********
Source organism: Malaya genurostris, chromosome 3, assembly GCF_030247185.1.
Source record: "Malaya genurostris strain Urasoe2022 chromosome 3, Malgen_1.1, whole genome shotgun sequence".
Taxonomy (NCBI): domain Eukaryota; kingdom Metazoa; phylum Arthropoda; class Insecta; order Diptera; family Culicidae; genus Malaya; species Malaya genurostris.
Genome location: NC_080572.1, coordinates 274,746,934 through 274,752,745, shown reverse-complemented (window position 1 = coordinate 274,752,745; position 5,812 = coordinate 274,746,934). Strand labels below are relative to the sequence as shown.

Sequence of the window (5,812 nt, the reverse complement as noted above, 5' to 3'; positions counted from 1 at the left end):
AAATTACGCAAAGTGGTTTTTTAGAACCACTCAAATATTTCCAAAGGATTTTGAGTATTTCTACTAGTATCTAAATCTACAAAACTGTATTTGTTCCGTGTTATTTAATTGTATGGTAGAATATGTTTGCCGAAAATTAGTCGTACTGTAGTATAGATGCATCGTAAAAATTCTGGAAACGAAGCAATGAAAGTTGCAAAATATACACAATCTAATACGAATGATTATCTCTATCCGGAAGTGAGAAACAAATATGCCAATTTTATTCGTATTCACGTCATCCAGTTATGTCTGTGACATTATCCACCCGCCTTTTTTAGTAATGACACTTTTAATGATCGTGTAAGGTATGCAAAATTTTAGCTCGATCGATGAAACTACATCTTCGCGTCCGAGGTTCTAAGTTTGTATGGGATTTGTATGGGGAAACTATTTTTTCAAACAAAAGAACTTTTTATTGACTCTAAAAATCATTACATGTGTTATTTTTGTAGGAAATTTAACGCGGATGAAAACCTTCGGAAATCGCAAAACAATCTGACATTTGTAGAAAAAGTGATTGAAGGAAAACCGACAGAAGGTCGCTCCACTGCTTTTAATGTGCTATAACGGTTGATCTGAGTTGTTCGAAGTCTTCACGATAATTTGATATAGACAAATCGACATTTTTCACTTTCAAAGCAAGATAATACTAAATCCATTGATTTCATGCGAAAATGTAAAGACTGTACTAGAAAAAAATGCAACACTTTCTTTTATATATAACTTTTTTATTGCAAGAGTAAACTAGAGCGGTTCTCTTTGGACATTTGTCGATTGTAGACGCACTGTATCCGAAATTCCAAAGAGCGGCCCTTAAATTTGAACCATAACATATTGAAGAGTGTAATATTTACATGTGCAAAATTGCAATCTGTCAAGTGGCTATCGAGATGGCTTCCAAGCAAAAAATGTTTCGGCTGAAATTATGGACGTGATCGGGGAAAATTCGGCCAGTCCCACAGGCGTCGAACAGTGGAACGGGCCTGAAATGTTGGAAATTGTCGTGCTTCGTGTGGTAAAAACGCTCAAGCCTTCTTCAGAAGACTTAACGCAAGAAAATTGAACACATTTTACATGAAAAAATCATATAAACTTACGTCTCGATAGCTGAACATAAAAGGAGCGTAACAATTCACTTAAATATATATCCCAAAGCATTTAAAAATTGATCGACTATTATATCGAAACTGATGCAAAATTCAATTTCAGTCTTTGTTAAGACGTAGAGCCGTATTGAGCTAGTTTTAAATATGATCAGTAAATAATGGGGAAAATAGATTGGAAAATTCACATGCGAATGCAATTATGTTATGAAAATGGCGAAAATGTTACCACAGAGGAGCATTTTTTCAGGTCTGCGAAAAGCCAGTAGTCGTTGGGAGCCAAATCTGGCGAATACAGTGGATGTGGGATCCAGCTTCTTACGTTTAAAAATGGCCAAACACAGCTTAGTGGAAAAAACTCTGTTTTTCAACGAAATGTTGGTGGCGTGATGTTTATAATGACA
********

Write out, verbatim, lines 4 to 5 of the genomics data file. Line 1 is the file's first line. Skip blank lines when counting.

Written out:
Genome location: NC_080572.1, coordinates 274,746,934 through 274,752,745, shown reverse-complemented (window position 1 = coordinate 274,752,745; position 5,812 = coordinate 274,746,934). Strand labels below are relative to the sequence as shown.

Sequence of the window (5,812 nt, the reverse complement as noted above, 5' to 3'; positions counted from 1 at the left end):